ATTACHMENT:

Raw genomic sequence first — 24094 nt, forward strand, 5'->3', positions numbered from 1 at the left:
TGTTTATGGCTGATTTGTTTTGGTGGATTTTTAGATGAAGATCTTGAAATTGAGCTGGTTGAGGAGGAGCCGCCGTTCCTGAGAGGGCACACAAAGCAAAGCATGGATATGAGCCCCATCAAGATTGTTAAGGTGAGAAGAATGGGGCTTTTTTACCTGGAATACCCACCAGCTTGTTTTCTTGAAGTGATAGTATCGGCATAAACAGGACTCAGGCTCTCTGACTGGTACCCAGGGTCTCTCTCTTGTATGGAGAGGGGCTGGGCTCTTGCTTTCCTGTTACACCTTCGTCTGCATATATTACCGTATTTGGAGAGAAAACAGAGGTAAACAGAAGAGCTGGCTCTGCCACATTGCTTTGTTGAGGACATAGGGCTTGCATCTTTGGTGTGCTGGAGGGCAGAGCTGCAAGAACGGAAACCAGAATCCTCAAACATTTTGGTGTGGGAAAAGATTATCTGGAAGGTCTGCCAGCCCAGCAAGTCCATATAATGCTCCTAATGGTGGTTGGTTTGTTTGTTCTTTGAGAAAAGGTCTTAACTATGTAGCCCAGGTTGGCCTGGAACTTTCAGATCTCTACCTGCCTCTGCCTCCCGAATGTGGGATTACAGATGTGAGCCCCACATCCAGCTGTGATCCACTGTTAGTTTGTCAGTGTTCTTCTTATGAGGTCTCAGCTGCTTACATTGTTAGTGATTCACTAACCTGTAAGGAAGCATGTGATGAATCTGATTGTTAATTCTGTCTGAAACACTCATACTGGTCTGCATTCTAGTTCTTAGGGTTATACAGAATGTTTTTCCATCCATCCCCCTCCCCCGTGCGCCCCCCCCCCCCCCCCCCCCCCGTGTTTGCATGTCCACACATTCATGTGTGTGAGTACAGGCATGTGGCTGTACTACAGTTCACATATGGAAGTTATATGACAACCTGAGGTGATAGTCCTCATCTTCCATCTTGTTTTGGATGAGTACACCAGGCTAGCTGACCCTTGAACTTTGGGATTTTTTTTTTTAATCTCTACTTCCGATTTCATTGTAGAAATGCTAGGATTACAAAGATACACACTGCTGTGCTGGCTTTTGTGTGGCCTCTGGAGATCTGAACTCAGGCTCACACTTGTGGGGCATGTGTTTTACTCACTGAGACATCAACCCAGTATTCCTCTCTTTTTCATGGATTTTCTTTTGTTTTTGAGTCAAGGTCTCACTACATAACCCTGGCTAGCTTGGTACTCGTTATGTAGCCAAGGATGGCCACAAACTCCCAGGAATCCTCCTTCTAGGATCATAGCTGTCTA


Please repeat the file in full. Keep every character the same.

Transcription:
Raw genomic sequence first — 24094 nt, forward strand, 5'->3', positions numbered from 1 at the left:
TGTTTATGGCTGATTTGTTTTGGTGGATTTTTAGATGAAGATCTTGAAATTGAGCTGGTTGAGGAGGAGCCGCCGTTCCTGAGAGGGCACACAAAGCAAAGCATGGATATGAGCCCCATCAAGATTGTTAAGGTGAGAAGAATGGGGCTTTTTTACCTGGAATACCCACCAGCTTGTTTTCTTGAAGTGATAGTATCGGCATAAACAGGACTCAGGCTCTCTGACTGGTACCCAGGGTCTCTCTCTTGTATGGAGAGGGGCTGGGCTCTTGCTTTCCTGTTACACCTTCGTCTGCATATATTACCGTATTTGGAGAGAAAACAGAGGTAAACAGAAGAGCTGGCTCTGCCACATTGCTTTGTTGAGGACATAGGGCTTGCATCTTTGGTGTGCTGGAGGGCAGAGCTGCAAGAACGGAAACCAGAATCCTCAAACATTTTGGTGTGGGAAAAGATTATCTGGAAGGTCTGCCAGCCCAGCAAGTCCATATAATGCTCCTAATGGTGGTTGGTTTGTTTGTTCTTTGAGAAAAGGTCTTAACTATGTAGCCCAGGTTGGCCTGGAACTTTCAGATCTCTACCTGCCTCTGCCTCCCGAATGTGGGATTACAGATGTGAGCCCCACATCCAGCTGTGATCCACTGTTAGTTTGTCAGTGTTCTTCTTATGAGGTCTCAGCTGCTTACATTGTTAGTGATTCACTAACCTGTAAGGAAGCATGTGATGAATCTGATTGTTAATTCTGTCTGAAACACTCATACTGGTCTGCATTCTAGTTCTTAGGGTTATACAGAATGTTTTTCCATCCATCCCCCTCCCCCGTGCGCCCCCCCCCCCCCCCCCCCCCCGTGTTTGCATGTCCACACATTCATGTGTGTGAGTACAGGCATGTGGCTGTACTACAGTTCACATATGGAAGTTATATGACAACCTGAGGTGATAGTCCTCATCTTCCATCTTGTTTTGGATGAGTACACCAGGCTAGCTGACCCTTGAACTTTGGGATTTTTTTTTTTAATCTCTACTTCCGATTTCATTGTAGAAATGCTAGGATTACAAAGATACACACTGCTGTGCTGGCTTTTGTGTGGCCTCTGGAGATCTGAACTCAGGCTCACACTTGTGGGGCATGTGTTTTACTCACTGAGACATCAACCCAGTATTCCTCTCTTTTTCATGGATTTTCTTTTGTTTTTGAGTCAAGGTCTCACTACATAACCCTGGCTAGCTTGGTACTCGTTATGTAGCCAAGGATGGCCACAAACTCCCAGGAATCCTCCTTCTAGGATCATAGCTGTCTA